A barrister from a well-known London chambers has been convicted of tax fraud after failing to pay £600,000 of VAT.
Rohan Pershad evaded the tax over a twelve year period, during which he bought two luxury homes and paid school fees out of a "private tax-free income of £600,000", prosecutor Andrew Marshall told Blackfriars Crown Court.
The prosecution is the first since HM Revenue and Customs set up a special taskforce targetting lawyers who evade tax.
Mr Pershad, 44 and formerly of 39 Essex Street Chambers, was deregistered for VAT by HMRC in February 2000 following a history of failure to submit tax returns and to tell the taxman about a change of address. Barristers are self-employed, meaning that they are responsible for their own tax affairs.
This meant he was unable to legally trade above the VAT threshold, which was between £54,000 in 2001 and £67,000 in 2008. However, his self assessment tax returns showed his income had increased from £85,000 in 2001 to £346,000 in 2008, breaching the VAT registration limit by £279,000. During this period he continued to use his invalid VAT number on invoices, meaning he was collecting the VAT on his fees but pocketing the money for himself rather than paying it to the taxman.
"Declaring and paying VAT that is due is a legal requirement - not a lifestyle choice - so we are pleased that justice has been served. We would like to thank the chambers involved for their assistance in this case," said Donald Toon, director of criminal investigation at HMRC.
Mr Pershad, who specialised in financial disputes, professional negligence and professional liability, said in court that he believed his chambers paid his VAT bills for him.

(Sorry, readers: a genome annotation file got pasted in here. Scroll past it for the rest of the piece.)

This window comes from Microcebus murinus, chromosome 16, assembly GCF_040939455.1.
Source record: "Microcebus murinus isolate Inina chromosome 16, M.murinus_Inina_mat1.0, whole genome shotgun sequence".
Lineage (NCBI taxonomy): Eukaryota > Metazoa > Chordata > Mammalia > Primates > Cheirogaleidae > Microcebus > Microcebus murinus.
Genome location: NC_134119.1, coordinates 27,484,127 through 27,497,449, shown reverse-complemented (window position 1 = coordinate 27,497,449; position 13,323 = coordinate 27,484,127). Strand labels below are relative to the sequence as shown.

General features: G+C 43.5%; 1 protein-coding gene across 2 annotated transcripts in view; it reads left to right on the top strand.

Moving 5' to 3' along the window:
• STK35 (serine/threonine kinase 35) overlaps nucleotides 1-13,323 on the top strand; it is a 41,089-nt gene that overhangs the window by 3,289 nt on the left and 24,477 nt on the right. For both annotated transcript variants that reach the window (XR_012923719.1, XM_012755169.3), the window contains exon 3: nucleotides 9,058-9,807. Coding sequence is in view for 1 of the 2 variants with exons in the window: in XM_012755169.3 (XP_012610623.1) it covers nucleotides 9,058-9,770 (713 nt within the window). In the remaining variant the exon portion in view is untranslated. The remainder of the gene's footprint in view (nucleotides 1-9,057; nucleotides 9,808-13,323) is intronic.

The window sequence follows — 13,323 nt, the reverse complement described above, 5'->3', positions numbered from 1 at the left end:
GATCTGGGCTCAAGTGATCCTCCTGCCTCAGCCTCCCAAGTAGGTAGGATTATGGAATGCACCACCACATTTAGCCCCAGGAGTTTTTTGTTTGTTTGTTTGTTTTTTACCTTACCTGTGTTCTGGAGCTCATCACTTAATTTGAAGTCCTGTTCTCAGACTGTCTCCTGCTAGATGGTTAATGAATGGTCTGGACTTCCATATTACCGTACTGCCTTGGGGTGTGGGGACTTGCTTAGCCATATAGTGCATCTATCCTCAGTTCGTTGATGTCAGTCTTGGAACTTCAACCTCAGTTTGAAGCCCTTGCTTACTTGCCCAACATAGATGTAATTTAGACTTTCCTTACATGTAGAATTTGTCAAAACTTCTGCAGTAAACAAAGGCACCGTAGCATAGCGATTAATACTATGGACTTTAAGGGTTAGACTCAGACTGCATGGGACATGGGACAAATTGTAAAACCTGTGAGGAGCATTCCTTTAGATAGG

HMRC confirmed that it will now attempt to recover Mr Pershad's money. A spokesman said confiscation proceedings are underway. Mr Pershad will be sentenced later this month.
The tax office announced last September that it was launching a special taskforce to investigate solictors and barristers in London, and hoped to recover £3m from those who did not pay enough tax.
HMRC has launched more than 30 taskforces since May 2011, investigating everyone from scrap metal merchants to restaurant owners. The taskforces are concentrated in so-called "high risk" areas of work where the tax office believes that people are not paying the right amount of tax.
Michael Todd, from the Bar Council, said at the time of the launch that it was not clear why the legal profession was being targeted. "Barristers provide an essential, front-line public service which is crucial to the smooth running of our country's excellent and world-renowned justice system. The law is one of the UK's strongest exports, and barristers and solicitors bring billions in revenue to the UK every year," he said.